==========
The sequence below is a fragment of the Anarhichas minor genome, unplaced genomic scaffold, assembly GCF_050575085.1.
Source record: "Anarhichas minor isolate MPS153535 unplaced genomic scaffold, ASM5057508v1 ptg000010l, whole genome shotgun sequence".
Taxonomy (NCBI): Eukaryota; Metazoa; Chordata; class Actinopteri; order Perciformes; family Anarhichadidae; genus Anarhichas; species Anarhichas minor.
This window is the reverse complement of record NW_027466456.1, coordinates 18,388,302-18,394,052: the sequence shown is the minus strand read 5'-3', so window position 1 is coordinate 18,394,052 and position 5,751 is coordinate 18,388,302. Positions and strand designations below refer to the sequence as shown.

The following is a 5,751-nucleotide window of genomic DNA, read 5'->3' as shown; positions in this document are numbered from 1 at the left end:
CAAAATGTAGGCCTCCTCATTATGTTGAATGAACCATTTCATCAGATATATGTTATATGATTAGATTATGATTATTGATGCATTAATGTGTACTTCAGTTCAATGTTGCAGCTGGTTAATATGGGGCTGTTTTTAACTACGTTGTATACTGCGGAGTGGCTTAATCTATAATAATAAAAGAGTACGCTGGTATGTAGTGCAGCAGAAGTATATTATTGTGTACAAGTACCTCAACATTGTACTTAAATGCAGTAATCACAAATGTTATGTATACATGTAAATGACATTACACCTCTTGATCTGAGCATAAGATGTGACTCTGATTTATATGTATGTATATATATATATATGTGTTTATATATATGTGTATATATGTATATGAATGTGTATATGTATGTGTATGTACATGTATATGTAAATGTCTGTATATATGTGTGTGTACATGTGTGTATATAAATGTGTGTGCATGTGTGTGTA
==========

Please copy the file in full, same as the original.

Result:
The sequence below is a fragment of the Anarhichas minor genome, unplaced genomic scaffold, assembly GCF_050575085.1.
Source record: "Anarhichas minor isolate MPS153535 unplaced genomic scaffold, ASM5057508v1 ptg000010l, whole genome shotgun sequence".
Taxonomy (NCBI): Eukaryota; Metazoa; Chordata; class Actinopteri; order Perciformes; family Anarhichadidae; genus Anarhichas; species Anarhichas minor.
This window is the reverse complement of record NW_027466456.1, coordinates 18,388,302-18,394,052: the sequence shown is the minus strand read 5'-3', so window position 1 is coordinate 18,394,052 and position 5,751 is coordinate 18,388,302. Positions and strand designations below refer to the sequence as shown.

The following is a 5,751-nucleotide window of genomic DNA, read 5'->3' as shown; positions in this document are numbered from 1 at the left end:
CAAAATGTAGGCCTCCTCATTATGTTGAATGAACCATTTCATCAGATATATGTTATATGATTAGATTATGATTATTGATGCATTAATGTGTACTTCAGTTCAATGTTGCAGCTGGTTAATATGGGGCTGTTTTTAACTACGTTGTATACTGCGGAGTGGCTTAATCTATAATAATAAAAGAGTACGCTGGTATGTAGTGCAGCAGAAGTATATTATTGTGTACAAGTACCTCAACATTGTACTTAAATGCAGTAATCACAAATGTTATGTATACATGTAAATGACATTACACCTCTTGATCTGAGCATAAGATGTGACTCTGATTTATATGTATGTATATATATATATATGTGTTTATATATATGTGTATATATGTATATGAATGTGTATATGTATGTGTATGTACATGTATATGTAAATGTCTGTATATATGTGTGTGTACATGTGTGTATATAAATGTGTGTGCATGTGTGTGTA